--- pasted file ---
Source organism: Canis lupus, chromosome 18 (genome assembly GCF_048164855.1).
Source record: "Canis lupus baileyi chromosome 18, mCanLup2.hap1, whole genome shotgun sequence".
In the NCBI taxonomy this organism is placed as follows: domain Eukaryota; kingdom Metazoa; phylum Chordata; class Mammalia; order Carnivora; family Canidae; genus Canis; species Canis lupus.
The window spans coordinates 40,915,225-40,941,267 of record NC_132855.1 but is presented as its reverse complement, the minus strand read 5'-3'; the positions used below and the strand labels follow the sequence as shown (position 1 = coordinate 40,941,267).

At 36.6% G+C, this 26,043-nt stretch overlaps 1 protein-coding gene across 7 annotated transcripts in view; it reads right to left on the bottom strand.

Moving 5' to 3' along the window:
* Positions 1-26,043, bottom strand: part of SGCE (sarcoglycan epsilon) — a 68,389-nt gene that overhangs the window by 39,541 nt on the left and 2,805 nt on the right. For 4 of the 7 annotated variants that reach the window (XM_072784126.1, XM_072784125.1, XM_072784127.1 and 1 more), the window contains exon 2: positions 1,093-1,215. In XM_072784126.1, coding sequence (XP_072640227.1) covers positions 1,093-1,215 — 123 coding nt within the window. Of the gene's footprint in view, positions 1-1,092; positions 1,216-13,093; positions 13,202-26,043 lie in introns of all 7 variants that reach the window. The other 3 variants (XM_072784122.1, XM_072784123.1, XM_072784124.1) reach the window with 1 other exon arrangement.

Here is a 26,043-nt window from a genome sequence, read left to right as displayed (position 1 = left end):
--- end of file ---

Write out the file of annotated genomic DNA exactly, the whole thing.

Source organism: Canis lupus, chromosome 18 (genome assembly GCF_048164855.1).
Source record: "Canis lupus baileyi chromosome 18, mCanLup2.hap1, whole genome shotgun sequence".
In the NCBI taxonomy this organism is placed as follows: domain Eukaryota; kingdom Metazoa; phylum Chordata; class Mammalia; order Carnivora; family Canidae; genus Canis; species Canis lupus.
The window spans coordinates 40,915,225-40,941,267 of record NC_132855.1 but is presented as its reverse complement, the minus strand read 5'-3'; the positions used below and the strand labels follow the sequence as shown (position 1 = coordinate 40,941,267).

At 36.6% G+C, this 26,043-nt stretch overlaps 1 protein-coding gene across 7 annotated transcripts in view; it reads right to left on the bottom strand.

Moving 5' to 3' along the window:
* Positions 1-26,043, bottom strand: part of SGCE (sarcoglycan epsilon) — a 68,389-nt gene that overhangs the window by 39,541 nt on the left and 2,805 nt on the right. For 4 of the 7 annotated variants that reach the window (XM_072784126.1, XM_072784125.1, XM_072784127.1 and 1 more), the window contains exon 2: positions 1,093-1,215. In XM_072784126.1, coding sequence (XP_072640227.1) covers positions 1,093-1,215 — 123 coding nt within the window. Of the gene's footprint in view, positions 1-1,092; positions 1,216-13,093; positions 13,202-26,043 lie in introns of all 7 variants that reach the window. The other 3 variants (XM_072784122.1, XM_072784123.1, XM_072784124.1) reach the window with 1 other exon arrangement.

Here is a 26,043-nt window from a genome sequence, read left to right as displayed (position 1 = left end):